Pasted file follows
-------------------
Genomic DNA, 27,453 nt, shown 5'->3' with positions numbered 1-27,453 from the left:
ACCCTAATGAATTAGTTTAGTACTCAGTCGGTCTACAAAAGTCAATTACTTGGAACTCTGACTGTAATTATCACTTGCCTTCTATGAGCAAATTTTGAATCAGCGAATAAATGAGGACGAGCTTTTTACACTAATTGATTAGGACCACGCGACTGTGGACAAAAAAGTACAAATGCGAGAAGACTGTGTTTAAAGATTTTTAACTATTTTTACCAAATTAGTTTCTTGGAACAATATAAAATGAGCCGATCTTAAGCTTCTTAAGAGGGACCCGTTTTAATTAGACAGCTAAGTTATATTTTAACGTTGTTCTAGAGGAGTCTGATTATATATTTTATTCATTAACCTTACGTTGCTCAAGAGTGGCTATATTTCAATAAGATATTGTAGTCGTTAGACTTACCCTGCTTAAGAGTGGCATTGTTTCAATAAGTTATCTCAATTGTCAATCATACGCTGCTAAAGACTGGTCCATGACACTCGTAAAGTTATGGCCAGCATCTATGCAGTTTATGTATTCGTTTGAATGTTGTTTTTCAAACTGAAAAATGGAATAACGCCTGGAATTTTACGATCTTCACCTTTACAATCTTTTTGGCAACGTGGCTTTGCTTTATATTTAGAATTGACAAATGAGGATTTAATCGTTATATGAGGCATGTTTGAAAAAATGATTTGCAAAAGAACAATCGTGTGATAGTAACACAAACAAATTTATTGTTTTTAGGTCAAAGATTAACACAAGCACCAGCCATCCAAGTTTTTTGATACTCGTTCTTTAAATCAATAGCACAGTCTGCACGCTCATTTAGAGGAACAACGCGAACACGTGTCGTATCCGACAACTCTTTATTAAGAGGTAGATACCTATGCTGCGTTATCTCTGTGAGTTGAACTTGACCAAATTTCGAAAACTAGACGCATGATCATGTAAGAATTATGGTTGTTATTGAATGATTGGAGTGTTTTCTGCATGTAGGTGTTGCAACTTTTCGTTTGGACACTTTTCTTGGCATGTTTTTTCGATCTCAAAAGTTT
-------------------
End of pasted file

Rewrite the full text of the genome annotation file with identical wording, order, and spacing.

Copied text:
Genomic DNA, 27,453 nt, shown 5'->3' with positions numbered 1-27,453 from the left:
ACCCTAATGAATTAGTTTAGTACTCAGTCGGTCTACAAAAGTCAATTACTTGGAACTCTGACTGTAATTATCACTTGCCTTCTATGAGCAAATTTTGAATCAGCGAATAAATGAGGACGAGCTTTTTACACTAATTGATTAGGACCACGCGACTGTGGACAAAAAAGTACAAATGCGAGAAGACTGTGTTTAAAGATTTTTAACTATTTTTACCAAATTAGTTTCTTGGAACAATATAAAATGAGCCGATCTTAAGCTTCTTAAGAGGGACCCGTTTTAATTAGACAGCTAAGTTATATTTTAACGTTGTTCTAGAGGAGTCTGATTATATATTTTATTCATTAACCTTACGTTGCTCAAGAGTGGCTATATTTCAATAAGATATTGTAGTCGTTAGACTTACCCTGCTTAAGAGTGGCATTGTTTCAATAAGTTATCTCAATTGTCAATCATACGCTGCTAAAGACTGGTCCATGACACTCGTAAAGTTATGGCCAGCATCTATGCAGTTTATGTATTCGTTTGAATGTTGTTTTTCAAACTGAAAAATGGAATAACGCCTGGAATTTTACGATCTTCACCTTTACAATCTTTTTGGCAACGTGGCTTTGCTTTATATTTAGAATTGACAAATGAGGATTTAATCGTTATATGAGGCATGTTTGAAAAAATGATTTGCAAAAGAACAATCGTGTGATAGTAACACAAACAAATTTATTGTTTTTAGGTCAAAGATTAACACAAGCACCAGCCATCCAAGTTTTTTGATACTCGTTCTTTAAATCAATAGCACAGTCTGCACGCTCATTTAGAGGAACAACGCGAACACGTGTCGTATCCGACAACTCTTTATTAAGAGGTAGATACCTATGCTGCGTTATCTCTGTGAGTTGAACTTGACCAAATTTCGAAAACTAGACGCATGATCATGTAAGAATTATGGTTGTTATTGAATGATTGGAGTGTTTTCTGCATGTAGGTGTTGCAACTTTTCGTTTGGACACTTTTCTTGGCATGTTTTTTCGATCTCAAAAGTTT